Nicole Kar, Partner and Global Head of Linklaters’ Antitrust & Foreign Investment practice, added:
“With data and data processing increasingly seen as the new "oil" of the 4th industrial revolution, data centres are viewed as a core part of a country’s critical infrastructure. This leads foreign investment regulators to closely scrutinise the scope for such assets to provide hostile actors access to sensitive data if their security is breached. In the wrong hands, control of a data centre or access to the data itself could be used to cause disruption or otherwise compromise national security interests.
“Investors need, in this hottest of hot digital sectors, to pay close attention to important differences in how jurisdictions treat investment in data centres – or risk being caught out and subject to unexpected regulatory scrutiny.”
Linklaters is at the cutting-edge of the digital infrastructure sector and the remit of the team has widened as the market has grown to incorporate a growing number of digital infrastructure assets, including data centres, fibre, towers and satellites.
These transactions often involve multiple complexities of bespoke corporate and financing structures, an increasingly regulated investment sector, and complex development and offtake contracts driving value, playing into the combined strengths of our market leading corporate, finance, telecoms and regulatory teams.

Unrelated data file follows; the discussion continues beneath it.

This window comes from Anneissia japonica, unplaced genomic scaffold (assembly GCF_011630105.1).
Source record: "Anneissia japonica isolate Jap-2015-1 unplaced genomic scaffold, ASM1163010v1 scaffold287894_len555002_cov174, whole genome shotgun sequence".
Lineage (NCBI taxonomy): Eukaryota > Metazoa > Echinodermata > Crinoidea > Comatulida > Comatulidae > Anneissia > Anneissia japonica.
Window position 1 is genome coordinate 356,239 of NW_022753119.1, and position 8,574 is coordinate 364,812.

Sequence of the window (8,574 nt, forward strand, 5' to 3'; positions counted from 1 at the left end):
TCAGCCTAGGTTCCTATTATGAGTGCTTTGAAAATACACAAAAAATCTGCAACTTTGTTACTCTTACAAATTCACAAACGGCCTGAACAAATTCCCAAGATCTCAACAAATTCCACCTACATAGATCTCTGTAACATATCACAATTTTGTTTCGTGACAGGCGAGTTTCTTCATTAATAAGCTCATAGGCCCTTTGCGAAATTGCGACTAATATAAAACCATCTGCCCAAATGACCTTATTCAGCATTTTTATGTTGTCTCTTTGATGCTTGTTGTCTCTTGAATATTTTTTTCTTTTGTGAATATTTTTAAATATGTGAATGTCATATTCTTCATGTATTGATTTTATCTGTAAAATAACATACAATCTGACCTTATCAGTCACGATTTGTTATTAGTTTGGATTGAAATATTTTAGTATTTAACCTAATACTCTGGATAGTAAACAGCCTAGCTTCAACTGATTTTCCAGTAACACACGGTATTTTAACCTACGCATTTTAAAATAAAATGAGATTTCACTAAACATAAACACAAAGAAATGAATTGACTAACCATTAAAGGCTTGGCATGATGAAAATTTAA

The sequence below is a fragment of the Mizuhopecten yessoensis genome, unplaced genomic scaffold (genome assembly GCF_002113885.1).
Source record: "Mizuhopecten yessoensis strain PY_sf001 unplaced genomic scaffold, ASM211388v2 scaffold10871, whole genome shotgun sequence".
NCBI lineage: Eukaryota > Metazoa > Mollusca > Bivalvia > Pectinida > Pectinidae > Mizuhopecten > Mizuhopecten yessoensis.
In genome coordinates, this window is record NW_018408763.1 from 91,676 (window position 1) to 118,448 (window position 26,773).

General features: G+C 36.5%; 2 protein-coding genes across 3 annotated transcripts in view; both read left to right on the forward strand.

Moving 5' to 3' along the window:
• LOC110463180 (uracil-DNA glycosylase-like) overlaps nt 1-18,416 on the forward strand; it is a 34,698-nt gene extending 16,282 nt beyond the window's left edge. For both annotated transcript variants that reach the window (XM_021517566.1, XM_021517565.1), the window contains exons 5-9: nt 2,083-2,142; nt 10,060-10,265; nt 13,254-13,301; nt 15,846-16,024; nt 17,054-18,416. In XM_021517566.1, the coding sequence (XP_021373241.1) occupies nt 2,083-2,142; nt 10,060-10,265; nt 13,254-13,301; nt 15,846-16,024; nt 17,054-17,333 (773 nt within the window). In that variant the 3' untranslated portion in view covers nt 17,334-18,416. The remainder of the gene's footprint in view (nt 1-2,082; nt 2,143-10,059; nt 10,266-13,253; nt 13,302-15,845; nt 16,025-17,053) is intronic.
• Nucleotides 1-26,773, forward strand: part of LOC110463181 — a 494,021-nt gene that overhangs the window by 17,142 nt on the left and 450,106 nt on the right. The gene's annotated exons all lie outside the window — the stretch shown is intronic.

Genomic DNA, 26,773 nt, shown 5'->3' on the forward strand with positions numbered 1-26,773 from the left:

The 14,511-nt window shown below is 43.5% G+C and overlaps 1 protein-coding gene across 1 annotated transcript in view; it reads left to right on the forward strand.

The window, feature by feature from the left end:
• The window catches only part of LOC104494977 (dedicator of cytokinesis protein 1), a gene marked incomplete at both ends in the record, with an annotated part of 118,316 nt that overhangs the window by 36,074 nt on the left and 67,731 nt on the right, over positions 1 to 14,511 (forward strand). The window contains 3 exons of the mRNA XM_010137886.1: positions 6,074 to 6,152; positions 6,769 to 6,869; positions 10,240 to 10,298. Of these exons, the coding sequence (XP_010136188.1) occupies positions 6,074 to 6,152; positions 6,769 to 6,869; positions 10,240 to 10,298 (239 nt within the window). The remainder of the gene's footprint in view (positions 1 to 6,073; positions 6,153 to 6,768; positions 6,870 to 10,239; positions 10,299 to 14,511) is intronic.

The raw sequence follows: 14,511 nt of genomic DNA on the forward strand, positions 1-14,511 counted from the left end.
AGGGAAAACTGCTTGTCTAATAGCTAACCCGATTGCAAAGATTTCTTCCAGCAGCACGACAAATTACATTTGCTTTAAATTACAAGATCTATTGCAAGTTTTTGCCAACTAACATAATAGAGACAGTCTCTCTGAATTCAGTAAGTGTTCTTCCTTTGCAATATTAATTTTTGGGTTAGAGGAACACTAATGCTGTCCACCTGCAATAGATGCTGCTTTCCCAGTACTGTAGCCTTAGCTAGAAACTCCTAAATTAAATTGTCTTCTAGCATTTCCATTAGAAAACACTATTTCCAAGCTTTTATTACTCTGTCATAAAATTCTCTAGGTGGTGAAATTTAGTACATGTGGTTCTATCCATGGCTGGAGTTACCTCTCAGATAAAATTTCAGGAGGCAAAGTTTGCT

The firm has been involved in some of the digital infrastructure sector’s biggest deals for many years. Recent deals involving data centres include advising: DigitalBridge and Vantage Data Centers on AustralianSuper’s €1.5bn investment in Vantage's EMEA platform; Proparco and The Emerging Africa Infrastructure Fund on the sustainability-linked financing granted to the Raxio Data Centres group; and Chindata Group Holdings Limited on its debut high yield bond issuance.